OAH Distinguished Lecturer Profile

OAH Distinguished Lectureship program 40 years 1981-2021

Renee Romano

Portrait of Renee Romano
Image Credit: Tanya Rosen-Jones

Renee Romano is the Robert S. Danforth Professor of History and a professor of comparative American studies and Africana studies at Oberlin College, where she teaches and writes about race in the post–World War II United States, the black freedom struggle, and historical memory. She is the author of Racial Reckoning: Reopening America's Civil Rights Trials (2014) and Race Mixing: Black-White Marriage in Postwar America (2003), as well as a coeditor, with Claire Potter, of Historians on Hamilton: How a Blockbuster Musical Is Restaging America's Past (2018) and Doing Recent History: On Privacy, Copyright, Video Games, Institutional Review Boards, Activist Scholarship, and History that Talks Back (2012) and, with Leigh Raiford, of The Civil Rights Movement in American Memory (2006). Romano has also served as a scholarly consultant for Kent State University's May 4th Walking Tour and Visitor's Center, the Brooklyn Historical Society, and Radio Diaries. She is the Oberlin project director of the Go For Broke Foundation's "Communities of Compassion" project about communities that stood against the discriminatory treatment of Japanese Americans during World War II.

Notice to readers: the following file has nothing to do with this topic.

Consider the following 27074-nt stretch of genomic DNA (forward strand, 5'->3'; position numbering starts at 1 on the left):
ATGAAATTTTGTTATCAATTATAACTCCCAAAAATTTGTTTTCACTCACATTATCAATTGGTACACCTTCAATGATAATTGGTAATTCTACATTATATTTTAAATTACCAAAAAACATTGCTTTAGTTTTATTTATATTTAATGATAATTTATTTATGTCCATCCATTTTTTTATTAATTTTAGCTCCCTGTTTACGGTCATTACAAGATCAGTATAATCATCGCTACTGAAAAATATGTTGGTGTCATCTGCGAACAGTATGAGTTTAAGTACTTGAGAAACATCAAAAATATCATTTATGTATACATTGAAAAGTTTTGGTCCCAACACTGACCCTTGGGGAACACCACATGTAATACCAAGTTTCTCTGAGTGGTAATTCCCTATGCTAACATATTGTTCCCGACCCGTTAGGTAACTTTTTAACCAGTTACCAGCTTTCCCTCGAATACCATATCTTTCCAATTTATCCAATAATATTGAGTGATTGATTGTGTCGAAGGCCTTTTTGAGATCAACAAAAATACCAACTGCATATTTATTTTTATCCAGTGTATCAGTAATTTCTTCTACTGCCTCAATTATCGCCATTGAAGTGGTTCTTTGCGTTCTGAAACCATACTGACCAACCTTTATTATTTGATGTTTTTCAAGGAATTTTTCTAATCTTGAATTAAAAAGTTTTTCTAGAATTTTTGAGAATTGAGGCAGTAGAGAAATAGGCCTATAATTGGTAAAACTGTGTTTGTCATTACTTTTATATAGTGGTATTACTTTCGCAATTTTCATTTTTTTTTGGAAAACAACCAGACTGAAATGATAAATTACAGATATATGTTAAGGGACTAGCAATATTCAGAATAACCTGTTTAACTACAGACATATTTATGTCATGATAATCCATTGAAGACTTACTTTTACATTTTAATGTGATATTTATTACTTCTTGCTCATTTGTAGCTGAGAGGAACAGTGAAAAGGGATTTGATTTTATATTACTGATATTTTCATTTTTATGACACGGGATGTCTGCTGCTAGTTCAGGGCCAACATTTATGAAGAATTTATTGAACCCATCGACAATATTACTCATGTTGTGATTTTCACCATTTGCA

OAH Lectures